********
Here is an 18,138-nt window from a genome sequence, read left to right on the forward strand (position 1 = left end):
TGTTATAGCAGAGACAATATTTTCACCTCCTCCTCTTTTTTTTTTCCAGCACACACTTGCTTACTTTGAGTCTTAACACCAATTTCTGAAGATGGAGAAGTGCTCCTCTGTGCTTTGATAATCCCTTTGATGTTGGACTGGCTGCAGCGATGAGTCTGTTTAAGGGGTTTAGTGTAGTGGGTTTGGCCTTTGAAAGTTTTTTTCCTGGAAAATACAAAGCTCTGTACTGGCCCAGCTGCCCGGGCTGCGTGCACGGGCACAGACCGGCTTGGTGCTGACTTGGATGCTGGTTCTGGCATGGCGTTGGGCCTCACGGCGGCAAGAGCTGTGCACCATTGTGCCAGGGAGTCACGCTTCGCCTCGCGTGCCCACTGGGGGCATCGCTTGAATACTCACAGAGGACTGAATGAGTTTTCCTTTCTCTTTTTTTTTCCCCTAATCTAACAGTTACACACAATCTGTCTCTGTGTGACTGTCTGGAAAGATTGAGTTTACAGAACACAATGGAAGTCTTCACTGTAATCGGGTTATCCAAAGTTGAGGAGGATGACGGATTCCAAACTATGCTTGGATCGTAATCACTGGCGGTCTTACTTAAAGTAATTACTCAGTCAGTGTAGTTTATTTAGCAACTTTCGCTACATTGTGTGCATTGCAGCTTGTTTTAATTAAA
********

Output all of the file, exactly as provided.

Here is an 18,138-nt window from a genome sequence, read left to right on the forward strand (position 1 = left end):
TGTTATAGCAGAGACAATATTTTCACCTCCTCCTCTTTTTTTTTTCCAGCACACACTTGCTTACTTTGAGTCTTAACACCAATTTCTGAAGATGGAGAAGTGCTCCTCTGTGCTTTGATAATCCCTTTGATGTTGGACTGGCTGCAGCGATGAGTCTGTTTAAGGGGTTTAGTGTAGTGGGTTTGGCCTTTGAAAGTTTTTTTCCTGGAAAATACAAAGCTCTGTACTGGCCCAGCTGCCCGGGCTGCGTGCACGGGCACAGACCGGCTTGGTGCTGACTTGGATGCTGGTTCTGGCATGGCGTTGGGCCTCACGGCGGCAAGAGCTGTGCACCATTGTGCCAGGGAGTCACGCTTCGCCTCGCGTGCCCACTGGGGGCATCGCTTGAATACTCACAGAGGACTGAATGAGTTTTCCTTTCTCTTTTTTTTTCCCCTAATCTAACAGTTACACACAATCTGTCTCTGTGTGACTGTCTGGAAAGATTGAGTTTACAGAACACAATGGAAGTCTTCACTGTAATCGGGTTATCCAAAGTTGAGGAGGATGACGGATTCCAAACTATGCTTGGATCGTAATCACTGGCGGTCTTACTTAAAGTAATTACTCAGTCAGTGTAGTTTATTTAGCAACTTTCGCTACATTGTGTGCATTGCAGCTTGTTTTAATTAAA